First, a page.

Maintenance Fact | EAM Software

OSHA reports that 15-20% of industrial accidents are related to maintenance operations. According to an IBM whitepaper, 89% of asset failures occur at random, so predictive maintenance is an important strategy for avoiding unpredictable work stoppages.

How to Integrate Machine Maintenance Into Your Maintenance Plan

Integrating into your maintenance plan involves evaluating various factors. Consider the asset’s value, the cost of parts replacement, and its criticality to production. Assess the impact of unscheduled downtime and its cost for your organization. Additionally, factor in your maintenance budget, technician headcount, and opportunity cost.

For effective industrial maintenance, weigh the benefits of different approaches. Predictive maintenance, despite higher upfront costs and increased labor intensity, offers proactive asset management, preventing costly work stoppages. Research shows a 10x ROI with predictive analysis. As machine maintenance constitutes a significant portion (40-50%) of operational costs, make strategic decisions to optimize your schedule and ensure uninterrupted operations.

Machine Maintenance Software

How a CMMS Can Help

Streamline the Reporting Process for Efficient Industrial Maintenance

A CMMS (Computerized Maintenance Management System) offers a swift and efficient means to aggregate, organize, and analyze historical data. Robust data reporting allows for insights into asset maintenance frequency, associated costs, and the savings accrued through machine maintenance. Centralized data storage enables comprehensive management of work orders, asset life cycles, inventory, and maintenance records integral components for a successful maintenance program.

Optimize Workflow with Standardized Procedures

Implement standardized machine maintenance procedures to guide technicians dealing with complex assets. CMMS features facilitate this process by granting quick access to maintenance logs, a spare parts management system ensuring inventory control, and centralized asset information, including OEM recommendations, fault patterns, and maintenance procedures.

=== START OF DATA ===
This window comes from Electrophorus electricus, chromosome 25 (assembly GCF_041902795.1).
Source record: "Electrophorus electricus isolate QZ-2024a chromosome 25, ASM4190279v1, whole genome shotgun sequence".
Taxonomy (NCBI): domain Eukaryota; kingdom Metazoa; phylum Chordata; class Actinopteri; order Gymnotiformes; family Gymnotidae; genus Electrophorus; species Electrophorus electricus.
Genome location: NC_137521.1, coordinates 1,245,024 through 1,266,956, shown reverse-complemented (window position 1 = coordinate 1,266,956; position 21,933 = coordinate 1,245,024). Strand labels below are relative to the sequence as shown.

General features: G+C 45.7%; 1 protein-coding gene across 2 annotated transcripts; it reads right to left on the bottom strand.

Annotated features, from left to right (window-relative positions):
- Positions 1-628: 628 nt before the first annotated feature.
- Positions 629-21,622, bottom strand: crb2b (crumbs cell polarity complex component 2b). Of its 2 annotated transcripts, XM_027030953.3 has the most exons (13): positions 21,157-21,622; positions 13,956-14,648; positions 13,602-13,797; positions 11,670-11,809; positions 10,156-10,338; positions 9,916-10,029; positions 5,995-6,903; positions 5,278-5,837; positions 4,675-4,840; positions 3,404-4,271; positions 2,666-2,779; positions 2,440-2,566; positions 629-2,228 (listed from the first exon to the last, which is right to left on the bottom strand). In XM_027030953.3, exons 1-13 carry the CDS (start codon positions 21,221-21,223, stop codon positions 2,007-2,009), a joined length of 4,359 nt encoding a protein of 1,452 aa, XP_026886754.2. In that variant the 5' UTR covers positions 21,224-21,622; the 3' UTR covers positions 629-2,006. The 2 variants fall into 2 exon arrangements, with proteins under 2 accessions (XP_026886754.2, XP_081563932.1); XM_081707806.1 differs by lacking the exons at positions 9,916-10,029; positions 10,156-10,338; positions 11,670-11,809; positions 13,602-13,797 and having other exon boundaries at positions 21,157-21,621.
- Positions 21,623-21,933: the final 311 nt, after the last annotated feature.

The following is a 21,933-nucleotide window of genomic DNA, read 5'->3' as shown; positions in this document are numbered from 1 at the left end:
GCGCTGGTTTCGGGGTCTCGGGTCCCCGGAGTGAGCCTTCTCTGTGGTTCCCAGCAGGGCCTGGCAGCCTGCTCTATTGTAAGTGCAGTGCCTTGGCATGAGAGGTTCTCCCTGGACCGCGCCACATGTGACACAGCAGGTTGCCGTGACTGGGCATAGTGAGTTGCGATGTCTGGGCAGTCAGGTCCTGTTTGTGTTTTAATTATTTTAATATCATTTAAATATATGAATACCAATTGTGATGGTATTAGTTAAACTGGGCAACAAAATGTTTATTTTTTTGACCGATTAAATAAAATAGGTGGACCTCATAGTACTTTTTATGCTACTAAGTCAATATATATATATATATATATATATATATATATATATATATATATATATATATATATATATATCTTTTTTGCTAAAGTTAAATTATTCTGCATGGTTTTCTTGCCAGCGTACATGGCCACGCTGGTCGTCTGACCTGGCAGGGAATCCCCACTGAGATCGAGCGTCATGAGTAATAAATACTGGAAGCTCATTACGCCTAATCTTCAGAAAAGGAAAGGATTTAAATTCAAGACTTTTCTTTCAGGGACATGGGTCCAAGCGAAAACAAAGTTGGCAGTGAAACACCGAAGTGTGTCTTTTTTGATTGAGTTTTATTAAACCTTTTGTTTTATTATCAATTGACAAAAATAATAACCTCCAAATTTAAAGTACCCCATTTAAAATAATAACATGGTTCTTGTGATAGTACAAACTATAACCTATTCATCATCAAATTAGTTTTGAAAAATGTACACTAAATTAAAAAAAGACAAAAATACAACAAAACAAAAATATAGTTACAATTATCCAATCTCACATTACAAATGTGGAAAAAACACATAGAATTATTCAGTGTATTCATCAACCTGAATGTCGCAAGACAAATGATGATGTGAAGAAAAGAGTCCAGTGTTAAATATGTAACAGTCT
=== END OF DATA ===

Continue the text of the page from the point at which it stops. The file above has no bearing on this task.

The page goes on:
Effective Scheduling Management with CMMS

Leverage the automation capabilities of a CMMS for timely notifications to all relevant parties when scheduled tasks are due. Utilizing Micromain’s mobile technician app, maintenance workers gain access to work order details and can provide real-time status updates, whether on-site or remotely.

Insightful CMMS Information:

  • List of active tasks
  • Assigned technician(s) for each task
  • Maintenance costs breakdown, including labor hours and parts expenses


Machine maintenance is crucial for organizations aiming to avoid costly downtime and unsafe working conditions while extending the lifespan of assets. Despite being an investment, the key to maximizing ROI lies in strategic timing. Balancing maintenance is essential, as over- or under-maintaining assets is as detrimental as letting them run to failure.

An effective maintenance strategy should encompass preventive maintenance for critical assets and corrective maintenance for non-critical ones. The optimal way to implement such a strategy is through a CMMS (Equipment Maintenance Software), providing comprehensive tools for streamlined management.

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Why is Machine Maintenance Important?

Maintenance is vital not just for large industrial plants but for any facility relying on machinery. From heavy-duty industrial equipment to basic hand-operated machines, regular upkeep is essential. This practice not only prolongs the useful life of assets but also mitigates health and safety risks.